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How to Leverage a Parent's Home to Pay for Assisted Living

Written by OurParents Staff
 about the author
4 minute readLast updated March 9, 2023

Financial stress from moving a loved one to assisted living can be overwhelming, especially when the need arises due to unexpected health changes. When unforeseen circumstances occur, your loved one may be able to leverage the value of their home to cover senior living costs and future bills. Doing so can help ensure your loved one is in the living arrangement they need to stay healthy and comfortable.

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Assisted living is a popular option for older adults who need help with daily activities, but it’s increasingly expensive. The national median price tag for assisted living in 2021 was $54,000 per year, according to insurer Genworth’s annual Cost of Care Survey. Most people move into assisted living on short notice after a change in mobility or health status, so the time to come up with funds is often short.
If the combination of cost and time pressure has you in a bind, there are two main options for leveraging your parent’s house to pay for senior living.

Using a bridge loan until the home sells

The easiest way to leverage the value of a loved one’s home is by selling it and using the proceeds to pay for long-term care. In a hot real estate market, your parent may be able to sell their home quickly, without having to invest in major upgrades or repairs to get it ready to show. But when the market is slow and a home is unlikely to sell right away, a bridge loan can allow your loved one to move into senior living before the home sells.
Bridge loans are offered by lenders who often specialize in working with senior homeowners. With a bridge loan, the lender typically pays their assisted living community directly. Once the home sells, the bridge loan is paid off from the proceeds, and the remaining money is available to pay for your loved one’s care.

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Keeping the home and taking out a reverse mortgage

Reverse mortgages are a better solution when one only parent is moving to assisted living while the other plans to remain in the home. They’re also an excellent option for seniors who need a way to pay for in-home care so they can age in place.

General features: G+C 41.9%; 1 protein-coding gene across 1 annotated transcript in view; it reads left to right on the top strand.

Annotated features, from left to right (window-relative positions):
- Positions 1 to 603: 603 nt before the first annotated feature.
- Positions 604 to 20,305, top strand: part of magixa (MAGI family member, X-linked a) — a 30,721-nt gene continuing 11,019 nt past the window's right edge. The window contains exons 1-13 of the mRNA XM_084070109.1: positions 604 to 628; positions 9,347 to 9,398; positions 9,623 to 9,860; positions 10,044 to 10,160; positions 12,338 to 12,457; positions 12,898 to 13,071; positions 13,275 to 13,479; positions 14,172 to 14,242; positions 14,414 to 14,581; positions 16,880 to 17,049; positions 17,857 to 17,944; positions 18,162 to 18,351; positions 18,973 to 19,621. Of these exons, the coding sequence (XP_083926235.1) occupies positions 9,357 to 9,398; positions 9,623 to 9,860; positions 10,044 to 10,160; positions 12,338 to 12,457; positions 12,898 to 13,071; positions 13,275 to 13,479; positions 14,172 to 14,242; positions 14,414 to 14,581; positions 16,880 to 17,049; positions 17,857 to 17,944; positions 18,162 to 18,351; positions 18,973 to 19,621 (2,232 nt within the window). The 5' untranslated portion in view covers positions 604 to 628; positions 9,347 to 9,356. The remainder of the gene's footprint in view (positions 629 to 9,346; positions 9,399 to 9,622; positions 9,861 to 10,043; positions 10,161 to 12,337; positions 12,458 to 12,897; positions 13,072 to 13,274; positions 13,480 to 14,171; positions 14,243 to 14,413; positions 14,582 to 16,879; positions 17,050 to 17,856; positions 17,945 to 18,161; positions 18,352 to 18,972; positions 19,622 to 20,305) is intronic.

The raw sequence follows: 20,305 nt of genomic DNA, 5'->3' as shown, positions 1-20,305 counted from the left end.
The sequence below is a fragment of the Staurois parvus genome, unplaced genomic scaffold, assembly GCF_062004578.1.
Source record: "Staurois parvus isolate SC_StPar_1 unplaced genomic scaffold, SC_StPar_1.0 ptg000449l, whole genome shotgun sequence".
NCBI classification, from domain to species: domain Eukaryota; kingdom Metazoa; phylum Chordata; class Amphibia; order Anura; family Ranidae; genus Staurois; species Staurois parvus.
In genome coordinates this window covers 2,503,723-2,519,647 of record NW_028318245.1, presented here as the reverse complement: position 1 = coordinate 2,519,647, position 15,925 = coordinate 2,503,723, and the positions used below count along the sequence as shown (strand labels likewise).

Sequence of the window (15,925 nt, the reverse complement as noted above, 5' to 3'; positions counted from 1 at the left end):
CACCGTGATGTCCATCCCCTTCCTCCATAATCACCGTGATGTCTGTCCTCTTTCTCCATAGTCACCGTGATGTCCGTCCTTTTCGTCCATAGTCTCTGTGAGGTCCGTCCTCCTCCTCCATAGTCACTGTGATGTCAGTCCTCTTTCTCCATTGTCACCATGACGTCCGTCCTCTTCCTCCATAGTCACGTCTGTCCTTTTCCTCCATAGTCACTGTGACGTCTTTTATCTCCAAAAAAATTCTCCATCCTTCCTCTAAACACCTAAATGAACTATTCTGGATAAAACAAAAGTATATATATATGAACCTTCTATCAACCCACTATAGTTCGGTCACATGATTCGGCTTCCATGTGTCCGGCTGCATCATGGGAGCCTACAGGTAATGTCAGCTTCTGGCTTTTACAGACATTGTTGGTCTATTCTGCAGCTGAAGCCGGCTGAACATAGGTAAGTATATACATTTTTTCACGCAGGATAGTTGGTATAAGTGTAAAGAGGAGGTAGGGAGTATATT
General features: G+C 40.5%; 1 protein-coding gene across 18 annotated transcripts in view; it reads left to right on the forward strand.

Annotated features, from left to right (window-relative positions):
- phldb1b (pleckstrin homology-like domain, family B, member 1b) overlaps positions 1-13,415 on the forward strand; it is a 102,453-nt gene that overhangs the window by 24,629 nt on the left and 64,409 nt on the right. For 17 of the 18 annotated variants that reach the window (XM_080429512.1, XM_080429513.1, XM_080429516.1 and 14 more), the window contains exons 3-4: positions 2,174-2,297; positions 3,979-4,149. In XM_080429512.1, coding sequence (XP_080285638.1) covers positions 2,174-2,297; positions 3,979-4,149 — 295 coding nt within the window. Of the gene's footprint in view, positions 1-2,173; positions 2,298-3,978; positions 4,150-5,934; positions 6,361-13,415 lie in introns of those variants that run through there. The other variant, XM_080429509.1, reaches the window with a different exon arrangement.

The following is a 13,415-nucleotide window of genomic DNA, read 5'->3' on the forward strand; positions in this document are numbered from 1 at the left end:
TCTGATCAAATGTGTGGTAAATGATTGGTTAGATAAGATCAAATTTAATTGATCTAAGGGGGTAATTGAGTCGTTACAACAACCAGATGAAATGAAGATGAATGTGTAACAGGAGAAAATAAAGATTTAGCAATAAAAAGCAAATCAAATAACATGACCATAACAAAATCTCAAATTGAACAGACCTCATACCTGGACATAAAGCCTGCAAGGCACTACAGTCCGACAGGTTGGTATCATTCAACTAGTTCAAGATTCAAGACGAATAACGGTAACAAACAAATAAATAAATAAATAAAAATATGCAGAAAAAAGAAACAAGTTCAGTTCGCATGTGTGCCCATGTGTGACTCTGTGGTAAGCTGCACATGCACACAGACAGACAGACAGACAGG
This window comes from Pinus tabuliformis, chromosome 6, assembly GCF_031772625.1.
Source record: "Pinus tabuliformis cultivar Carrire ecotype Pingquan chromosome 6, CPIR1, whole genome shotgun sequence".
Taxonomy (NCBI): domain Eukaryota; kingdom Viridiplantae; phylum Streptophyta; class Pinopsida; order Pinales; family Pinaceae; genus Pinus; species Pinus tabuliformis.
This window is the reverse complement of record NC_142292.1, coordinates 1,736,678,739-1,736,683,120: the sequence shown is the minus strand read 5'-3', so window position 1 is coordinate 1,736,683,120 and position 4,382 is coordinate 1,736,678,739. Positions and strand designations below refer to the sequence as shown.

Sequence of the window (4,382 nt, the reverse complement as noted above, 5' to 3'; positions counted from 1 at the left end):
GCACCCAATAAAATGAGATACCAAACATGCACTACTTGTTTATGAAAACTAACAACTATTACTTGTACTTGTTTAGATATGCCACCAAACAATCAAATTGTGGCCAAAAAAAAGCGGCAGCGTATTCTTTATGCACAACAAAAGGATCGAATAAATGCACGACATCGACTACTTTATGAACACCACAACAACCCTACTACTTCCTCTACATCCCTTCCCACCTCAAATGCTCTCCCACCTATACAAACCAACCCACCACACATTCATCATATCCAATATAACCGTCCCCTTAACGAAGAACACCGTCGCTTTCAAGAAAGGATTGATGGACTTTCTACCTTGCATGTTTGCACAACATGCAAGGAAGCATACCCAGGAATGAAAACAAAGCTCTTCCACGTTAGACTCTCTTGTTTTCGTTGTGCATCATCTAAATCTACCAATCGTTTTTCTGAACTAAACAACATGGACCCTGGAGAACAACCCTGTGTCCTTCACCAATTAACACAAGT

These loans, also called home equity conversion mortgages (HECMs), must comply with extensive federal rules. Borrowers must be at least 62 years old and must meet with a qualified loan counselor before taking the loan.
The upsides to a reverse mortgage are:
  • There’s no monthly loan payment to make.
  • Reverse mortgage funds usually don’t affect Social Security income.
  • In most cases, the money from the loan isn’t taxable.
  • At the end of the loan, your loved one’s estate can’t owe more than the home’s appraised value at that time.

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The potential drawbacks are:
  • Your parents must budget for and pay property taxes and insurance over the life of the loan.
  • Your parents must keep the home in good repair or the lender can end the loan.
  • If the home is vacant for a year or more for any reason (e.g., spousal illness, an adult child relocated for work) the lender may end the loan and sell the home for repayment.
  • If surviving family can’t pay the appraised value of the home when the loan is due, the lender will sell it on the open market.
Despite the potential downsides, a reverse mortgage can make the most financial sense for couples or extended families who need assisted living and don’t have other savings or a long-term care policy to cover the costs. You can find more information about reverse mortgages at the Federal Trade Commission website.


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OurParents Staff

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